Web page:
Rogue One: a Star Wars Story and Noble Sacrifice


I hadn’t written a movie review in a while. Watched La La Land and hated it so much I felt like excoriating it, but then decided I’d rather talk about things I like, so here are my thoughts on Rogue One instead.

I want to preface this by stating a couple of things: first of all, you know I’m a big Star Wars nerd, but that I also don’t just love everything Star Wars across the board as a matter of course. I can be pretty critical, in fact, and continue to pretend that the prequel trilogy never happened.

So what do I think of Rogue One, the latest “non-saga” installment of this much-abused franchise? I think I might love it, even if it is deeply flawed.

This is a relatively spoiler-free rumination for those of you who didn’t hop out opening weekend for this one (I’m guessing that’s most of you). And yet here’s the thing: what could I possibly spoil? The movie is about the band of Rebels who set out to steal the plans for the Death Star–yes, those plans–the ones R2-D2 takes from Princess Leia to Tatooine, kicking off the original trilogy. So whatdaya think? Think they’re going to get the plans?  Think they’re gonna survive getting the plans?

Director Gareth Edwards does some wondrous things with the world of Star Wars. The took some chances. He should be lauded for that. He builds cities, he creates atmosphere, he films combat sequences that are beautiful and thrilling. Edwards also understands that a Star Wars film should not look glossy or clean and that the cgi effects need to be well-hidden (or at least try not to draw attention to themselves). He succeeds at many things.

But the script could use some shoring up. There just isn’t much of a plot here. Which shouldn’t be a fatal problem if our plucky heroes are engaging, bright, and you want to run alongside them. Unfortunately our heroes are a grim lot. Morally ambiguous in some areas, hopeful but resigned, lacking in the kind of inspiration that someone like Finn or Rey brought to The Force Awakens. This is a darker film aimed at an adult audience that in some ways lacks color (both literally and metaphorically).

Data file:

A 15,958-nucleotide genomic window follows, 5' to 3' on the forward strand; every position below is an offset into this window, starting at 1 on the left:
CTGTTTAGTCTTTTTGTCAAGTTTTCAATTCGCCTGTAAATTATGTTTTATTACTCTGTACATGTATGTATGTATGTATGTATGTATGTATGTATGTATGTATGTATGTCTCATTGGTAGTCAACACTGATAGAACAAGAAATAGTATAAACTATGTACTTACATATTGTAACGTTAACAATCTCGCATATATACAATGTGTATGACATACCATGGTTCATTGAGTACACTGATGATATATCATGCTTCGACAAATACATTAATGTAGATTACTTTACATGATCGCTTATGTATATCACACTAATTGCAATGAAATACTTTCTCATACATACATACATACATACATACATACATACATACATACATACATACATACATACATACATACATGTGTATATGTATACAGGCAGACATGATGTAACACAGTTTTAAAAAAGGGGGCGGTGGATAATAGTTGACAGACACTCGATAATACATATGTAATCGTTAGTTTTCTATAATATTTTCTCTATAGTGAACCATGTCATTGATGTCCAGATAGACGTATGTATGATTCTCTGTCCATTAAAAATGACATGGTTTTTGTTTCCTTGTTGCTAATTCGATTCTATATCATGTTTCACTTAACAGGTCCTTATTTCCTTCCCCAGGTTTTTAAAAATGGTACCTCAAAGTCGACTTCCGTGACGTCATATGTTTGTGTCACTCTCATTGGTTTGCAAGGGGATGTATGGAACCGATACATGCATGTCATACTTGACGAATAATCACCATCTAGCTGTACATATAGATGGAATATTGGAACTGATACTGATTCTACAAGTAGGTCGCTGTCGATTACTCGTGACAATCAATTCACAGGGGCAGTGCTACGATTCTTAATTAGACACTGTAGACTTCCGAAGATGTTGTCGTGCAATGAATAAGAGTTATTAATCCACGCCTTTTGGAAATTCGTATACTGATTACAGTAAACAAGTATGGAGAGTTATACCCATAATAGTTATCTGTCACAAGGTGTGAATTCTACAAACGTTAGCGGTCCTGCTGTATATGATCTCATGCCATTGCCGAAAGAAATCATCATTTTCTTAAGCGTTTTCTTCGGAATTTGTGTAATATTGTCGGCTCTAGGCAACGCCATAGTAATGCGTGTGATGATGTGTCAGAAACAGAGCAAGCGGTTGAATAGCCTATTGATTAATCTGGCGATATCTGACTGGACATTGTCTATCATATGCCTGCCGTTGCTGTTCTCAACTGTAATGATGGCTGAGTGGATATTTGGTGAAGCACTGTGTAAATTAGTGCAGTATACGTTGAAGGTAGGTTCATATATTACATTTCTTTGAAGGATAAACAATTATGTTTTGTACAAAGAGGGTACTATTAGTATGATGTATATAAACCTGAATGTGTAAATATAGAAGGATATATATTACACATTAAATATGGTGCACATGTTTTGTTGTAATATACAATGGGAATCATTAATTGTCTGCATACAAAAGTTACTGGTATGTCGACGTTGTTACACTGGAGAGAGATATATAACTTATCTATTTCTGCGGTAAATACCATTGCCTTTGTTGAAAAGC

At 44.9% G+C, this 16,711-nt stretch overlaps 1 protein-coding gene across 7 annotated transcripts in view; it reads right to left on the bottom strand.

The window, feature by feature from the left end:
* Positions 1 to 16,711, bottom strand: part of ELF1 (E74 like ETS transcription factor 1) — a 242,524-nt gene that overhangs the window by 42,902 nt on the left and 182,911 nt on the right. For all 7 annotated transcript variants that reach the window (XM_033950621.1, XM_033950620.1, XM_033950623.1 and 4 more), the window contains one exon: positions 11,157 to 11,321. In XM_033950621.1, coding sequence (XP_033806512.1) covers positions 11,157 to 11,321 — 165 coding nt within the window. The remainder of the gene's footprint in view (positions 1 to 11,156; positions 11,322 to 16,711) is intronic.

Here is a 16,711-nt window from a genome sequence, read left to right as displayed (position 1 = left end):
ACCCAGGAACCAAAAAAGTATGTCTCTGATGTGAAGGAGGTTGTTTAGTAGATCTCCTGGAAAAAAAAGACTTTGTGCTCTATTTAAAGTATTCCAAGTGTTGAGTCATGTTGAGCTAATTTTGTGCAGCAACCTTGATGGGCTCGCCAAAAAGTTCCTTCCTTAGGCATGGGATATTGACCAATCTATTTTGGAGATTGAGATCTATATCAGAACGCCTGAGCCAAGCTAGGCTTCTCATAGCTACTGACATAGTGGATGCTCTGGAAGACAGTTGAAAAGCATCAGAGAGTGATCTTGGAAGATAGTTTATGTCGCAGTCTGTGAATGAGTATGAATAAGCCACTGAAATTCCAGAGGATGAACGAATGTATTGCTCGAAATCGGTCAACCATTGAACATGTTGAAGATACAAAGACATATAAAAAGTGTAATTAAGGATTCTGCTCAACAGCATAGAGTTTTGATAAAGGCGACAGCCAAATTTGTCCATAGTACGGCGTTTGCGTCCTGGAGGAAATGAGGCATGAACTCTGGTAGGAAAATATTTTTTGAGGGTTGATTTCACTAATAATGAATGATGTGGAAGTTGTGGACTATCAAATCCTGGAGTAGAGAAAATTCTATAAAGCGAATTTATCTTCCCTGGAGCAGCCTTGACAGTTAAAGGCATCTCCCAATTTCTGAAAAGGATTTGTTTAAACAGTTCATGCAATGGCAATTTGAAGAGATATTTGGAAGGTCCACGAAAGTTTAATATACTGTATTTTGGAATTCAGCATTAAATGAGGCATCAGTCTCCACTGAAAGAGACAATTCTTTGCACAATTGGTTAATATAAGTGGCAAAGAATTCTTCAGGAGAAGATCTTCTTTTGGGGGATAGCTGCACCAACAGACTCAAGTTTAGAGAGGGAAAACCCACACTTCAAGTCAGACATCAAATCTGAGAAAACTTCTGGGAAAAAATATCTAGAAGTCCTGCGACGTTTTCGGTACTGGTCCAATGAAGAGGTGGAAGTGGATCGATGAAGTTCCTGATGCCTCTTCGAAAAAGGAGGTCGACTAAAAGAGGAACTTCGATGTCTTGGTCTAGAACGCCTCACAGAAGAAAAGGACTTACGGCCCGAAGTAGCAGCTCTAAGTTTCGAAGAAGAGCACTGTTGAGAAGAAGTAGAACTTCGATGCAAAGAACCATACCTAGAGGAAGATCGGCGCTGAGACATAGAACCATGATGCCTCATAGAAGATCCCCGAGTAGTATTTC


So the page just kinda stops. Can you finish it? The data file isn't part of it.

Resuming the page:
The characters could be amazing but for all of its 2+ hours of runtime, we somehow don’t get enough time with them. Left dizzily wishing for more when this is a story whose sequel has already been told, I feel vaguely robbed. The original Star Wars was never planned as a trilogy and that first film pulled it all off (with a running time 8 minutes shorter). But this film wastes energy on fan service. A subplot with Grand Moff Tarkin and Darth Vader–if it can even be called that–isn’t even necessary. And this coming from someone who loves Darth Vader! I would have gladly sacrificed that for a chance to really love someone else more: Cassian Andor or Bohdi Rook or even Jyn.

Missed opportunities with the plot, missed opportunities with the characters. Myriad cool new alien designs that are horrendously underutilized. People can complain that Rogue One is depressing or that its characters aren’t always very heroic. Or they will nitpick continuity questions and the general Star Warsyness of it all. But none of those things should impact a good story well told.

Rogue One has potentially awesome characters and incredible cinematography, but the story pretty much gets you exactly where you knew you were going in the first place. Too much of its coolness comes from brand recognition.  All that said, despite these things, it’s got humor and heart, and an ending that will have your heart pounding. Not bad at all for a film with what should really be fatal flaws.

So no, the movie isn’t remotely a failure, even if it could have been more successful in some ways. It does a lot of things very well. I actually got emotional a couple of times on my first viewing. And it does add to the world many people already love. It’s highly unlikely you will see any of these characters pop up as paper dolls on this blog, but I do appreciate the aesthetic Edwards was going for and there are plenty of cool costumes in the film. Design-wise Rogue One is definitely an achievement.

And I would rate this easily above any of those alleged prequels. Without reservation.